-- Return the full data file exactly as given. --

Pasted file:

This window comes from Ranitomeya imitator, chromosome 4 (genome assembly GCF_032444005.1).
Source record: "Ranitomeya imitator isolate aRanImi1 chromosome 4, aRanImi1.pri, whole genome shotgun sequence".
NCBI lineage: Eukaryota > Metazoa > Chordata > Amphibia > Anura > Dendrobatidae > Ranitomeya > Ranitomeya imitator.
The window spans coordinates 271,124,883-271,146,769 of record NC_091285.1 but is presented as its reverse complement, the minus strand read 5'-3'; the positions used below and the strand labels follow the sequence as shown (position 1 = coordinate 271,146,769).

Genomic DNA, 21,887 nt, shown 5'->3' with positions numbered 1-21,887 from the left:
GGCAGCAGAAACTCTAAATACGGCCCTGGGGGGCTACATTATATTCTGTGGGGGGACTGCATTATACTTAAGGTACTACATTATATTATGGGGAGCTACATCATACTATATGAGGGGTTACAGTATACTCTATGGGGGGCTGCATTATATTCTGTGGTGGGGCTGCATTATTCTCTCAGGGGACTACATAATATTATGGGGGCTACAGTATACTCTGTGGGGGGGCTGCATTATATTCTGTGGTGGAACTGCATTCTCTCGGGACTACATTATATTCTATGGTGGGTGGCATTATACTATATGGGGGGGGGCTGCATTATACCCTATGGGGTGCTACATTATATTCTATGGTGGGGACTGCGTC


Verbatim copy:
This window comes from Ranitomeya imitator, chromosome 4 (genome assembly GCF_032444005.1).
Source record: "Ranitomeya imitator isolate aRanImi1 chromosome 4, aRanImi1.pri, whole genome shotgun sequence".
NCBI lineage: Eukaryota > Metazoa > Chordata > Amphibia > Anura > Dendrobatidae > Ranitomeya > Ranitomeya imitator.
The window spans coordinates 271,124,883-271,146,769 of record NC_091285.1 but is presented as its reverse complement, the minus strand read 5'-3'; the positions used below and the strand labels follow the sequence as shown (position 1 = coordinate 271,146,769).

Genomic DNA, 21,887 nt, shown 5'->3' with positions numbered 1-21,887 from the left:
GGCAGCAGAAACTCTAAATACGGCCCTGGGGGGCTACATTATATTCTGTGGGGGGACTGCATTATACTTAAGGTACTACATTATATTATGGGGAGCTACATCATACTATATGAGGGGTTACAGTATACTCTATGGGGGGCTGCATTATATTCTGTGGTGGGGCTGCATTATTCTCTCAGGGGACTACATAATATTATGGGGGCTACAGTATACTCTGTGGGGGGGCTGCATTATATTCTGTGGTGGAACTGCATTCTCTCGGGACTACATTATATTCTATGGTGGGTGGCATTATACTATATGGGGGGGGGCTGCATTATACCCTATGGGGTGCTACATTATATTCTATGGTGGGGACTGCGTC